“I am very proud of many things, as I have been blessed with a fantastic Ultimate career. The highlights will always be the big wins. Worlds 98 was the first time a Canadian team won it all. Winning the UPA (North American) Championship in 2002 was also a first. And of course winning Worlds in 2008 was amazing as it was in front of friends and family. Playing for Canada has always been a highlight for me, and playing for all 3 World Games teams is something no other open player has done. Coming out of retirement and playing for Canada in 2012 and for the Nighthhawks this year has been pretty cool too!”
When you’re a handler with confidence in your throwing skills, there’s one kind of teammate you like the best; a good receiver with whom you are in sync. It only takes a quick glance or nod and you know he will be striking to a spot where you can deliver a disc only he can reach. Thus, I wasn’t surprised when Kirk named current Nighthawks Assistant Coach Jeff Cruickshank as his favourite teammate, as I had always remarked how they were able to find each other on the field with the type of pass that shreds the other team’s defense.
“Favourite teammates? Jeff. We had an uncanny connection on the field that does not come along very often. I also really enjoyed playing with Luggy [Andrew Lugsdin], Al Bob [Al Nichols, an Assistant Coach with the Nighthawks], and MG [Mike Grant, another legendary product of the high school outreach programme in Vancouver].”
You know you’ve had a long career when three of your favourite teammates are now coaching you. Savage had already retired from competitive Ultimate once, so I wondered if he was thinking of retiring again.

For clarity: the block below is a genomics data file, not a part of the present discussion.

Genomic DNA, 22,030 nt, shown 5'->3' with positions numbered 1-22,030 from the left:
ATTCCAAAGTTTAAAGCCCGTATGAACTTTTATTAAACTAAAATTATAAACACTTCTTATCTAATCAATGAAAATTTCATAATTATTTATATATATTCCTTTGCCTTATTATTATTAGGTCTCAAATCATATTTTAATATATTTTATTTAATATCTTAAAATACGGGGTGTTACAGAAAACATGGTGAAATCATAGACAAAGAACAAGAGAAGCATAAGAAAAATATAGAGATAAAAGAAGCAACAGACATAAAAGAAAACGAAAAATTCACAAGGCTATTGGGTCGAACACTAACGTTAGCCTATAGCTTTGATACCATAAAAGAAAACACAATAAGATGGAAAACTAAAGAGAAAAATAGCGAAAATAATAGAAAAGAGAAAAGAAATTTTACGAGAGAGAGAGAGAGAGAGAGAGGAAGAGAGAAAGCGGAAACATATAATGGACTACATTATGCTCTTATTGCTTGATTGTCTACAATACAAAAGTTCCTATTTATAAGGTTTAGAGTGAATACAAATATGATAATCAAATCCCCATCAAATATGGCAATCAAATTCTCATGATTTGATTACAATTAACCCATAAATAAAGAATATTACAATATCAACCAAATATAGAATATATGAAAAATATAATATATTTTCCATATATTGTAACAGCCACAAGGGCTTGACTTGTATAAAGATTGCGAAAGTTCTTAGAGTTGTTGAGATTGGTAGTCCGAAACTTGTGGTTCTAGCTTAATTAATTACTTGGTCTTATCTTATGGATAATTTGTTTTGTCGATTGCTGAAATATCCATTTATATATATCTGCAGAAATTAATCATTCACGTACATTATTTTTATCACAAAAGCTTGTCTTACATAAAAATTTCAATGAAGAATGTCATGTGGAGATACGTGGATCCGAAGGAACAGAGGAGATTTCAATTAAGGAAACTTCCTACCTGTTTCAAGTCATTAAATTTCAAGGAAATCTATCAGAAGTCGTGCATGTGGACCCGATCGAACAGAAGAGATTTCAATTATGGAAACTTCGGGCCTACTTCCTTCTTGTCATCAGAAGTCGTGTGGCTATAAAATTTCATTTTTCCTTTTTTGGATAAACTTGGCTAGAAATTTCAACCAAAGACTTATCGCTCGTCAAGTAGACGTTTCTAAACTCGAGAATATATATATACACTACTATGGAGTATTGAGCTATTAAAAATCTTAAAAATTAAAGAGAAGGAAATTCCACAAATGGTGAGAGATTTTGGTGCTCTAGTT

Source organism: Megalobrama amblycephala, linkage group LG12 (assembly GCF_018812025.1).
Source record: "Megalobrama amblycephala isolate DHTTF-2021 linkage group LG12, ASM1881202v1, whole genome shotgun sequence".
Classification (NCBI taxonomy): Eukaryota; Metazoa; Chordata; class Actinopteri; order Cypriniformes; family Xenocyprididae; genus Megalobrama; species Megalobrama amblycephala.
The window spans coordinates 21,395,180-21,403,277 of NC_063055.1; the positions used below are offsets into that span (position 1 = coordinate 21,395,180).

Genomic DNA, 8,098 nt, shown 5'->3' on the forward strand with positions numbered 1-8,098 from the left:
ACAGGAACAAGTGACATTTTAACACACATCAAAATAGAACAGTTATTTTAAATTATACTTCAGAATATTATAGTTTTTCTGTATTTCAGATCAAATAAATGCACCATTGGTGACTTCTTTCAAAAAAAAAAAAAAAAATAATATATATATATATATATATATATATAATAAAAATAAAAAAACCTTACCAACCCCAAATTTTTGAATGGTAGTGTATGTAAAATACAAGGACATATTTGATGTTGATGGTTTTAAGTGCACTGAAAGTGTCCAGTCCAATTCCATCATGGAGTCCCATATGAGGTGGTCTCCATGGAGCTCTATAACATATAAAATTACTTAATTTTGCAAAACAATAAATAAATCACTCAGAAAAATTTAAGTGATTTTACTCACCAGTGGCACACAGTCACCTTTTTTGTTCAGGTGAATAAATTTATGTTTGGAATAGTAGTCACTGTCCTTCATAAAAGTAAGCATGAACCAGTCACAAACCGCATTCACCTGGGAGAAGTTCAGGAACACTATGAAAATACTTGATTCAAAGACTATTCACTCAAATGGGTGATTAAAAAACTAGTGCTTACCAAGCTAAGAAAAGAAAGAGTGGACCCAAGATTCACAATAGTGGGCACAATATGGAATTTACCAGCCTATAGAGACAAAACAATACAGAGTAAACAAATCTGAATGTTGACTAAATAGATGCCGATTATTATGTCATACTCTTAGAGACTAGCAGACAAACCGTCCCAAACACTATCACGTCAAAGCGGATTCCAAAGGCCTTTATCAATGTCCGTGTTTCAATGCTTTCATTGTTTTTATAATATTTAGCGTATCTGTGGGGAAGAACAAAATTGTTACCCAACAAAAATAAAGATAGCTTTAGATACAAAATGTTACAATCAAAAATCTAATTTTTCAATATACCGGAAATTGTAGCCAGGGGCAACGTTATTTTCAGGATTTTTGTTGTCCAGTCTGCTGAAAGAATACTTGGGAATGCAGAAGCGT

“Thinking of retirement is easy, as in ‘I am supposed to be retired!’. I have enjoyed this season. Would I play next year if that were an option? I don’t know. Maybe. As far as keeping in shape, I find that to be the hardest thing to maintain as I have aged. I play ball hockey and ice hockey very regularly over the winter, which helps, but playing competitive Ultimate is tough, a young man’s game. I have teammates on the Nighthawks who were not even born when I started playing!”
I asked him about his experience with the Nighthawks this year.
“Obviously the winning part has not been what I had hoped for, but I have enjoyed the experience so far. The competition is certainly top notch…and as an athlete that is what we look for. I am glad that I signed on for this season and plan on finishing the season on a high note.”
I asked Lugsdin to put on his GM hat and tell me why he signed Savage for the team.
“I knew coming in that offence was going to be one of areas on the Nighthawks that we would have to shore up. If Kirk was prepared to commit to the team then I knew that he would help us out offensively. Also, Kirk has won a lot before in his career and knows how win, I wanted that on what is mostly an inexperienced roster.”
“Kirk’s biggest attribute is that he’s an unbelievable competitor. He just finds a way to get it done. I have faith, built on years of experience, that Kirk will come through in pressure situations. He’s really good at throwing into spaces and will go get the disc either in a reset situation or by striking long. He’s also the kind of guy that I want to play on big D points because again he finds a way to make a play somehow.”
Lugsdin the coach also counts on Savage’s leadership skills.